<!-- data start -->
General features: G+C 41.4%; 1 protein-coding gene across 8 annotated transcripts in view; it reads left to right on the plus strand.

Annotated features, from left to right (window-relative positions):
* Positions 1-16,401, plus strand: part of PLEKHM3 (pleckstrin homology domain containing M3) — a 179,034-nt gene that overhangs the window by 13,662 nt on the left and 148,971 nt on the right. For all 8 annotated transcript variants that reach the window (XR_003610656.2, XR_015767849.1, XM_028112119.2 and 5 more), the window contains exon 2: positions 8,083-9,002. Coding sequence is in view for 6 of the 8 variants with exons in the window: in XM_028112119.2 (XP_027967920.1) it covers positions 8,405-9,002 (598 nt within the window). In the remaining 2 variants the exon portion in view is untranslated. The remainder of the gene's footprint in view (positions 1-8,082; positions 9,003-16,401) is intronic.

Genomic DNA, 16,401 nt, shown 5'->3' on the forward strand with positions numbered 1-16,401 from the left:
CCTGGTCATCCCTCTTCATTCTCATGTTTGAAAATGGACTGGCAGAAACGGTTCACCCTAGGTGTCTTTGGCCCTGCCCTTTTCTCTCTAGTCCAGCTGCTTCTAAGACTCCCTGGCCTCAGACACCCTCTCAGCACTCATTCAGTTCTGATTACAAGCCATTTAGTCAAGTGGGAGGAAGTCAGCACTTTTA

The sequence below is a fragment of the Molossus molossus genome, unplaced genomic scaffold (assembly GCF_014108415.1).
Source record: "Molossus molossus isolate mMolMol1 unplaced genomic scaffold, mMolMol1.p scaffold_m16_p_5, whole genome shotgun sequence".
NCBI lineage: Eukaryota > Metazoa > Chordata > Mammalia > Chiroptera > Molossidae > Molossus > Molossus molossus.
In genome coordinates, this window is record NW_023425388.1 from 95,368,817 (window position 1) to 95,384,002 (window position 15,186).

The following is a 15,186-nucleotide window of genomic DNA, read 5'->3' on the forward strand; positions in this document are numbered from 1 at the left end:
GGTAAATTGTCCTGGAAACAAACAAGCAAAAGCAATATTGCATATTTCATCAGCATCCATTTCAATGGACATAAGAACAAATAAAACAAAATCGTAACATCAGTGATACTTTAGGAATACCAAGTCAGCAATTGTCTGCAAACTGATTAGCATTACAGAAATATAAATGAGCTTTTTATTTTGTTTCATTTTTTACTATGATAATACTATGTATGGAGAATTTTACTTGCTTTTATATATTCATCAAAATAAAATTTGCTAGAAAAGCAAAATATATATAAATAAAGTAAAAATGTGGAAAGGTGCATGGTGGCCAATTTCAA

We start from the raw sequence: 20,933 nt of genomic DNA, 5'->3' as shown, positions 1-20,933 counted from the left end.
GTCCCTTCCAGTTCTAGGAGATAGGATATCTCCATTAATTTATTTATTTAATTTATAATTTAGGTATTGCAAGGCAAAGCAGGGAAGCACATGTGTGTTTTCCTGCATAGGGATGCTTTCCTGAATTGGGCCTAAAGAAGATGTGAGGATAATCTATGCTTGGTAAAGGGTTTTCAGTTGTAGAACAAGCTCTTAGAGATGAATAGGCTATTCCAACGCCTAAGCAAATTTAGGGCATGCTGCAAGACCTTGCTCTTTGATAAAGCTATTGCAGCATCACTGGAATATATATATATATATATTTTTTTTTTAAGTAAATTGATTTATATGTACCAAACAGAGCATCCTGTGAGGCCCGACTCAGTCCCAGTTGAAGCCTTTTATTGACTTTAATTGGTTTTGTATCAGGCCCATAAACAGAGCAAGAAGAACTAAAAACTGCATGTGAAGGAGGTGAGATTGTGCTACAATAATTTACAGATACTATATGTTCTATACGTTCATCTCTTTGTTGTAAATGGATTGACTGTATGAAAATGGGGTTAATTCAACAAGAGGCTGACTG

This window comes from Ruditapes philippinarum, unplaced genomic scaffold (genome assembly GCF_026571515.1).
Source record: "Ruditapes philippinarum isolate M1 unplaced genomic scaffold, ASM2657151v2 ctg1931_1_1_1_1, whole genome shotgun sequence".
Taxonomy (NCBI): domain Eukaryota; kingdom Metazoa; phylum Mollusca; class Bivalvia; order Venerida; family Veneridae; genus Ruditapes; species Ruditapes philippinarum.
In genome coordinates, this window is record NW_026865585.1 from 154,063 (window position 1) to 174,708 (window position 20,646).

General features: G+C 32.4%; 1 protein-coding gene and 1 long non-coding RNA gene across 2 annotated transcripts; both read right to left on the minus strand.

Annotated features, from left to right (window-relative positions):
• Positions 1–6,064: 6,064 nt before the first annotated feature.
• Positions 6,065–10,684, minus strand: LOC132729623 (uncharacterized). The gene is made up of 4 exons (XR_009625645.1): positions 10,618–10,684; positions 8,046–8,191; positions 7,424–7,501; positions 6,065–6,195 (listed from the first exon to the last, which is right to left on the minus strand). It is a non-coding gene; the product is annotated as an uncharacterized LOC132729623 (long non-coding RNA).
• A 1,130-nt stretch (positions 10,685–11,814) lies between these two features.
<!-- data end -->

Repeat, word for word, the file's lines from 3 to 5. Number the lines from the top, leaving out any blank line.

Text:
* Positions 1-16,401, plus strand: part of PLEKHM3 (pleckstrin homology domain containing M3) — a 179,034-nt gene that overhangs the window by 13,662 nt on the left and 148,971 nt on the right. For all 8 annotated transcript variants that reach the window (XR_003610656.2, XR_015767849.1, XM_028112119.2 and 5 more), the window contains exon 2: positions 8,083-9,002. Coding sequence is in view for 6 of the 8 variants with exons in the window: in XM_028112119.2 (XP_027967920.1) it covers positions 8,405-9,002 (598 nt within the window). In the remaining 2 variants the exon portion in view is untranslated. The remainder of the gene's footprint in view (positions 1-8,082; positions 9,003-16,401) is intronic.

Genomic DNA, 16,401 nt, shown 5'->3' on the forward strand with positions numbered 1-16,401 from the left:
CCTGGTCATCCCTCTTCATTCTCATGTTTGAAAATGGACTGGCAGAAACGGTTCACCCTAGGTGTCTTTGGCCCTGCCCTTTTCTCTCTAGTCCAGCTGCTTCTAAGACTCCCTGGCCTCAGACACCCTCTCAGCACTCATTCAGTTCTGATTACAAGCCATTTAGTCAAGTGGGAGGAAGTCAGCACTTTTA